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For convenience, I have had my bass running into my Allen & Heath SQ-5 digital mixer. I run my bass through a Rupert Neve Portico II channel strip, so I am not using any pre-amp gain on the SQ-5 - it is effectively a line-in interface. Yesterday, I moved this input channel back onto the Focusrite Rednet2 interface that it normally lives on. I immediately noticed the difference. The Focusrite converters deliver more detail/better transients. There is an immediacy to the sound that the SQ-5 doesn't offer. While I'm sure there is no frequency response difference between them, there is a "tighter" quality to the bass on the Focusrite. I had been playing the bass almost every day for months through the SQ-5, so I noticed from the first test notes when I made sure everything was connected and routed correctly.

I prefer the sound of the Focusrite, but it wouldn't make or break an album if it was recorded through the SQ-5.

That said, my experience is that every time I remove circuitry, the sound quality improves. The Sonosax integrated mic pre/AD/recorder is exquisite. The Merging Horus or Avid/DAD MTRX are where I would like to end up in the studio. One box, everything running over short internal traces, with all signals at optimal levels - and Ethernet output. I do think the future of high-end preamps is to digitize them immediately - like the new Grace M108 or Rupert Neve 8ch preamps with Dante. All of the output circuitry of the preamp, and the input circuitry of the A/D converter can be eliminated. And whatever noise or degradation they contribute is eliminated. When the design engineer knows EXACTLY what the impedance and other characteristics of the signal from the mic pre to the AD are, they can be optimized instead of having to accommodate a wide range of unknown inputs on an XLR jack. This same principle is already implemented on the DA side by speakers like those from Genelec (and others) that accept a digital input, and have an internal DA that directly feeds power amps optimized for each physical driver.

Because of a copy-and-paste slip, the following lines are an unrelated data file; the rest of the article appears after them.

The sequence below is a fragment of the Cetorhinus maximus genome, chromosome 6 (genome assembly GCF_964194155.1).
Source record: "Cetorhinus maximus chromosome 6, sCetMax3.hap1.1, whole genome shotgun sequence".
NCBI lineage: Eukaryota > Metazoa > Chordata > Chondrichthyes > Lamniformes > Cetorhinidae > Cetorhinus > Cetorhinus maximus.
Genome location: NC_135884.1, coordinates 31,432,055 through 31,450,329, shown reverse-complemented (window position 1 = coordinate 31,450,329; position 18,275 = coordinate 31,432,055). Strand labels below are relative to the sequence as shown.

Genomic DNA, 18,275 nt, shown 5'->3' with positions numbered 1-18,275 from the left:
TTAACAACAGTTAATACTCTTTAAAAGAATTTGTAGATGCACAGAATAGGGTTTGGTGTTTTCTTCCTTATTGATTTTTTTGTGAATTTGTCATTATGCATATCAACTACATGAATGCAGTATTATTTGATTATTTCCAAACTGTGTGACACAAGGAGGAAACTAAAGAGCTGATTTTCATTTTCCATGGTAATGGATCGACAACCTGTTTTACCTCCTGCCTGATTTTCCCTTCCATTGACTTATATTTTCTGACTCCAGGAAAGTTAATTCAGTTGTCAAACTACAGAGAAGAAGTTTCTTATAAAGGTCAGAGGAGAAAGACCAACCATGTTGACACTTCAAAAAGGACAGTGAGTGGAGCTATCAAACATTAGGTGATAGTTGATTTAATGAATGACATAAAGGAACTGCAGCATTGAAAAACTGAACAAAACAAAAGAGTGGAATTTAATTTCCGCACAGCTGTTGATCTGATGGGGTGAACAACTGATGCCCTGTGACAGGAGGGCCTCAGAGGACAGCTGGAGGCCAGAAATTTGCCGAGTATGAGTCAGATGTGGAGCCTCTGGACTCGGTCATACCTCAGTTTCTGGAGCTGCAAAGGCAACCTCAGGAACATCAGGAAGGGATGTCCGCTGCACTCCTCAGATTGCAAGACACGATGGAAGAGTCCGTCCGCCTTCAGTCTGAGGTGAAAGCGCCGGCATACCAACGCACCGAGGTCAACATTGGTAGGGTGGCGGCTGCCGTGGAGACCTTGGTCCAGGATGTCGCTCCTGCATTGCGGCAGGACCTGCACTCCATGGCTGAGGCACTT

I believe we are at "terminal audio quality" from the standpoint of human perception. We have audio recording technology that is better than our physical hearing mechanism, whether you believe that is at 20 KHz, 40 kHz, or 100Khz or beyond. Human auditory perception is not improving. Better technology at this point just drives the cost down, which we have seen in the proliferation of lower cost interfaces that sound good - a thing that wasn't generally true 20 years ago. The implication of this is to put the focus on the quality of the notes, the performance and the human element. Great mics and great speakers (the analog elements that cannot be eliminated) still cost, and may always do so, but even there excellence has crept into lower price points. Our hearing is not improving, and manufacturing is - see the proliferation and cost curves for CNC machining. But the recording medium is something that is no longer a concern.

Digital photography has been at this point for ten years. Innovation in dedicated camera equipment has slowed - the megapixel races are over. Responsibility for innovative images is 100% in the hands of the photographer - the gear is largely unimportant except at the level of personal preference. Video recording will get there over the next five years - once 8k/60p video is easy and clean, we will be at the practical limit of human perception. Blackmagic Design just announced a 12K/60p video camera for under $10,000 USD, so it won't be long before dedicated creators and artists have access to tools that exceed everything our visual and auditory senses can process. Theatrical and stage lighting designers already run light shows that utilize the limits of our visual system, so we are entering an age that won't be defined by better/faster/more quality gear. Creativity will push in other directions.